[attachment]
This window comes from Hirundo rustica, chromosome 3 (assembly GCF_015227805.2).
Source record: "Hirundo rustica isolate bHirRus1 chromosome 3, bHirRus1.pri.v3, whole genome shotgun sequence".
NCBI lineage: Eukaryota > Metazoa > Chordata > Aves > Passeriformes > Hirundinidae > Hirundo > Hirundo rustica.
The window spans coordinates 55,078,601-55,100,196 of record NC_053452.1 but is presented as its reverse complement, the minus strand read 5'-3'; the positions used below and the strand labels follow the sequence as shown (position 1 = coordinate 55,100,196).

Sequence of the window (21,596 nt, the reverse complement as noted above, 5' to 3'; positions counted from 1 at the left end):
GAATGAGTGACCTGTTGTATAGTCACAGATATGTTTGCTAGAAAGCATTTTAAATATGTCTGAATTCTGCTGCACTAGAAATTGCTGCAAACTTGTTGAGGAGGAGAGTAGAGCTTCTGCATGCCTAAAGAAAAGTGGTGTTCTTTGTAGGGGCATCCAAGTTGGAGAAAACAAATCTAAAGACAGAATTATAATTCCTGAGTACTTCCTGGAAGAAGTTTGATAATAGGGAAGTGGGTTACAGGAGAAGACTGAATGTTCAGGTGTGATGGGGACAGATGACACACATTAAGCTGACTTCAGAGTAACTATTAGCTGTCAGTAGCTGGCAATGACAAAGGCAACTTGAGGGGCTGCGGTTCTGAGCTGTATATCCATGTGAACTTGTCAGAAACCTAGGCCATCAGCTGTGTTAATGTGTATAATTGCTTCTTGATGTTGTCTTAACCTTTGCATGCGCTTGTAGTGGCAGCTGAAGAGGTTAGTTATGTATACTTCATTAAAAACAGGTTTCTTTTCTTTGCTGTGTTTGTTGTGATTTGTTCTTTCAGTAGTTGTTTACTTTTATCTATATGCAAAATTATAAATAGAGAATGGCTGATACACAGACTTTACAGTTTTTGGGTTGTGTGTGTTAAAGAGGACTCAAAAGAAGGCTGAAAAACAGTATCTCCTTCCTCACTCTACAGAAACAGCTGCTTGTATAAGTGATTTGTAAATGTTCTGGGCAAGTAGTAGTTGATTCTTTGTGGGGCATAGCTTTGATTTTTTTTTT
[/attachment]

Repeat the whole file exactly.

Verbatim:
This window comes from Hirundo rustica, chromosome 3 (assembly GCF_015227805.2).
Source record: "Hirundo rustica isolate bHirRus1 chromosome 3, bHirRus1.pri.v3, whole genome shotgun sequence".
NCBI lineage: Eukaryota > Metazoa > Chordata > Aves > Passeriformes > Hirundinidae > Hirundo > Hirundo rustica.
The window spans coordinates 55,078,601-55,100,196 of record NC_053452.1 but is presented as its reverse complement, the minus strand read 5'-3'; the positions used below and the strand labels follow the sequence as shown (position 1 = coordinate 55,100,196).

Sequence of the window (21,596 nt, the reverse complement as noted above, 5' to 3'; positions counted from 1 at the left end):
GAATGAGTGACCTGTTGTATAGTCACAGATATGTTTGCTAGAAAGCATTTTAAATATGTCTGAATTCTGCTGCACTAGAAATTGCTGCAAACTTGTTGAGGAGGAGAGTAGAGCTTCTGCATGCCTAAAGAAAAGTGGTGTTCTTTGTAGGGGCATCCAAGTTGGAGAAAACAAATCTAAAGACAGAATTATAATTCCTGAGTACTTCCTGGAAGAAGTTTGATAATAGGGAAGTGGGTTACAGGAGAAGACTGAATGTTCAGGTGTGATGGGGACAGATGACACACATTAAGCTGACTTCAGAGTAACTATTAGCTGTCAGTAGCTGGCAATGACAAAGGCAACTTGAGGGGCTGCGGTTCTGAGCTGTATATCCATGTGAACTTGTCAGAAACCTAGGCCATCAGCTGTGTTAATGTGTATAATTGCTTCTTGATGTTGTCTTAACCTTTGCATGCGCTTGTAGTGGCAGCTGAAGAGGTTAGTTATGTATACTTCATTAAAAACAGGTTTCTTTTCTTTGCTGTGTTTGTTGTGATTTGTTCTTTCAGTAGTTGTTTACTTTTATCTATATGCAAAATTATAAATAGAGAATGGCTGATACACAGACTTTACAGTTTTTGGGTTGTGTGTGTTAAAGAGGACTCAAAAGAAGGCTGAAAAACAGTATCTCCTTCCTCACTCTACAGAAACAGCTGCTTGTATAAGTGATTTGTAAATGTTCTGGGCAAGTAGTAGTTGATTCTTTGTGGGGCATAGCTTTGATTTTTTTTTT